Daily Archives: December 23, 2007

Snow Upon Snow; Or, Look Mama, A Castle!



Yes, that’s our swingset half-buried in snow off to the right.

Did we mention it’s going to rain today?

ETA: The back door just opened, and HRH said, “Mama? Can we have some cheese? Someone would like some cheese.” I went into the kitchen and there was Liam in the doorway, all rosy-cheeked and snowy from an hour and a half of play. I got the cheese out and cut him a slice, and said, “Are you having fun?” “Yeah!” he said brightly. “There a castle, and snow, and a shovel!” He took his cheese in his wet mittened hand, said “Thanks,” and tromped out again. I think the next-door neighbours are trying to take pictures of him now.

Yule

Solstice was lovely, except for the nap-related hiccough in the middle of Saturday. Friday night we did a mini-ritual with Liam, talking about how it was the longest night of the year, so we would use the candle to help the sun find its way back through the dark. He tried to blow out the candle. Perhaps I reinforced the birthday candle-extinguishing a bit too much.

We also gave him his ornament to hang on the tree, which in retrospect was a mistake. I’d chosen a Lightning McQueen ornament, and he certainly loved it. He loved it so much that he cried to hold it and play with it once it was up, despite being reminded that he had other McQueen cars among his toys.

After he was in bed, HRH and I ordered sushi from a new place (and will do so again and again and again, it was excellent!) and decorated the tree. By the end of the evening we knew we’d created a new tradition: decorate the tree Solstice eve, with sushi afterwards. The moment we get the 2008 calendar, it will be written in.

The boy got up the next morning and gasped and clapped at the tree, saying “It so pretty!”. Then we went out and did a humongous grocery order. Usually HRH and I hate grocery shopping because of all the oblivious people, but this experience was calm, relaxed, and even fun. Everyone around us seemed to be in a good mood for once. Not counting the pennies as we filled the basket was certainly a factor as well.

Once home, we put everything away and made lunch for Liam… who caught sight of his ornament on the tree and had a fit when we told him yet again that he couldn’t play with it. We struggled with the crying and thrashing until he calmed enough to read pre-nap books, but then he cried again when I left the room. This left us an hour behind schedule, as I had a main dish to make for our co-coven Yule gathering that afternoon, and we realised that the boy’s monitor was unplugged in his room, so we needed to wait till he was asleep to slip in and switch it on. We ended up joining the others upstairs forty-five minutes late, which wasn’t as bad as we’d feared because someone else was later than we were due to work issues. (Doing the math, that means the boy’s nap happened two hours late.) (And yes, we took the ornament off the tree and put it away. Out of sight, out of mind. The poor kid’s two and a half; leaving it there was cruel.)

We had a nice, relaxed, and cosy Yule gathering. The cookie and gift exchange was fun, and the food was terrific. The boy joined us around four and had his own present to open, drank tea, played cars on the floor with a very willing victim, was gentle with the cats, and said thank you a lot. The Yule ritual was simple and warming, and I’m sharing the central quote that was used. It’s from the tenth and final section of T.S. Eliot’s Choruses from ‘The Rock’.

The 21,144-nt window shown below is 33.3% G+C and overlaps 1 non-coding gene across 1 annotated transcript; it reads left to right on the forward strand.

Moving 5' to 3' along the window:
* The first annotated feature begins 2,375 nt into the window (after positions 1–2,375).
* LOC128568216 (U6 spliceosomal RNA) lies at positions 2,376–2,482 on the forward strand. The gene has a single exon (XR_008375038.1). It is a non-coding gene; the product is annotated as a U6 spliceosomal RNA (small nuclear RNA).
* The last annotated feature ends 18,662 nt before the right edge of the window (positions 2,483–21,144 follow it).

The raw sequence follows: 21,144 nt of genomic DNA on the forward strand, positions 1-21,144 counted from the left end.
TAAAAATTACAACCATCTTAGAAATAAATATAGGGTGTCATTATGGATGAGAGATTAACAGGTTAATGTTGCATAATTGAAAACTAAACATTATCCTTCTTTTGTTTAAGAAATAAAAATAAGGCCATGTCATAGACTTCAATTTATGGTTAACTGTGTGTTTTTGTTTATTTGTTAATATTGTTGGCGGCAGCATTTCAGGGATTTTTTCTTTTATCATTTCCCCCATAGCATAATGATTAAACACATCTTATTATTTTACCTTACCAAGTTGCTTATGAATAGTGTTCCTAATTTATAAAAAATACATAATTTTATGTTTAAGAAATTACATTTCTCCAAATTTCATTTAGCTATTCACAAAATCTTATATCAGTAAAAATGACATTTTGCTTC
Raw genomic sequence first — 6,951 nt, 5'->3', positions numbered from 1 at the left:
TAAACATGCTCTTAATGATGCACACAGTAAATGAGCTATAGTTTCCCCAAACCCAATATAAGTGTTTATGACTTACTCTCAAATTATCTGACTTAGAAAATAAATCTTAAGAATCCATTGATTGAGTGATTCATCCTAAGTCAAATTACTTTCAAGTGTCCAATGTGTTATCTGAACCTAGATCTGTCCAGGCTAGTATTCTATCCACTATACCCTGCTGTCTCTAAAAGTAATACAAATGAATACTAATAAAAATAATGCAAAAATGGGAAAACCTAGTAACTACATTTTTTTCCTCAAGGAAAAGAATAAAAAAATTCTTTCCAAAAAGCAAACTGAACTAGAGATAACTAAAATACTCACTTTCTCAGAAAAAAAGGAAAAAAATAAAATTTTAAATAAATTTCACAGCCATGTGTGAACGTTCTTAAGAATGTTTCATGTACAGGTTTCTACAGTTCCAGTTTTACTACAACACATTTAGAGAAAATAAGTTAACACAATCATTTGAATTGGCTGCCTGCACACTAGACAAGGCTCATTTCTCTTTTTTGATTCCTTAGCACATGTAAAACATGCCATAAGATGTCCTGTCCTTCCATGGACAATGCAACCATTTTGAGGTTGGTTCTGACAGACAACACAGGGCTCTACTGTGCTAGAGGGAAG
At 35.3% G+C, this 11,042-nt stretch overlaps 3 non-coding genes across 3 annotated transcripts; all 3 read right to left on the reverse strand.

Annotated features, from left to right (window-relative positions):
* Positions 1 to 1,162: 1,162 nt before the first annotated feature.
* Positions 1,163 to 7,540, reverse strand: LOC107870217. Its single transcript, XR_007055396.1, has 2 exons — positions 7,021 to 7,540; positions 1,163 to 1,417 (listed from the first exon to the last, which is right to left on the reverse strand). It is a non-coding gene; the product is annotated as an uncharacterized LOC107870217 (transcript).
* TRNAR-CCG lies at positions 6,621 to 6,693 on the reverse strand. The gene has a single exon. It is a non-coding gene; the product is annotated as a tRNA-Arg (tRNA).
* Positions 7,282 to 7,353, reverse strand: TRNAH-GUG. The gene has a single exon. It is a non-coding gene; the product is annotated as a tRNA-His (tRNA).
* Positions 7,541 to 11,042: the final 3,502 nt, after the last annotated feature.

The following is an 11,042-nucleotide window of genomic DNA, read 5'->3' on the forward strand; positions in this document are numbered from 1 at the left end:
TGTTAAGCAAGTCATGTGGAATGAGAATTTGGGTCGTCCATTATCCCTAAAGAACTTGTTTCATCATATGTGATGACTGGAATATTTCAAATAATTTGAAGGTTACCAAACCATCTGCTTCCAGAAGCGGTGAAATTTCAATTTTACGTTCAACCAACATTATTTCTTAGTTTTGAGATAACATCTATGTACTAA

O Light Invisible we praise Thee!
Too bright for mortal vision.
O Greater Light, we praise Thee for the less;
The eastern light our spires touch at morning.
The light that slants upon our western doors at evening,
The twilight on silent pools at batflight,
Moonlight and starlight, owl and moth light;
O Light Invisible, we worship Thee!

We thank Thee for the lights that we have kindled,
The light of altar and sanctuary;
Small lights of those who meditate at night,
And lights directed through coloured panes of windows,
And light reflected from the polished stone,
The gilded carven wood, the coloured fresco.
Our gaze is submarine, our eyes look upward
And see the light that fractures through unquiet water.
We see the light but see not whence it comes.
O Light Invisible, we glorify Thee!

Later in the poem there’s another set of lines that I think are also important.

And when we have built an altar to the Invisible Light, we may set thereon the little lights for which our bodily vision is made.
And we thank Thee that darkness reminds us of light.

Eliot is one of my favourite poets. It’s always a treat to unexpectedly hear his words.

HRH and the boy are out back shifting snow in the backyard. The plan is for HRH to clear a place for Liam to play, which was impossible as there was a metre of snow from fence to fence. Liam, however, waved cheerily at me and said, “Bye, Mama! I going to build a castle!”

When they come in, there will be Solstice stockings to open with the upstairs neighbours, and brunch. Then I’m heading out to pick up two or three last-minute things (why can we not find Liam’s stocking anywhere?), and HRH is taking his turn out while the boy naps, to get a variety of frozen nibbly things at M&Ms and drinkables at the liquor store.

And then, I think we will be set, apart from a complete house-cleaning on Monday morning. Then my parents arrive in town, and the next stage of the seasonal festivities begin.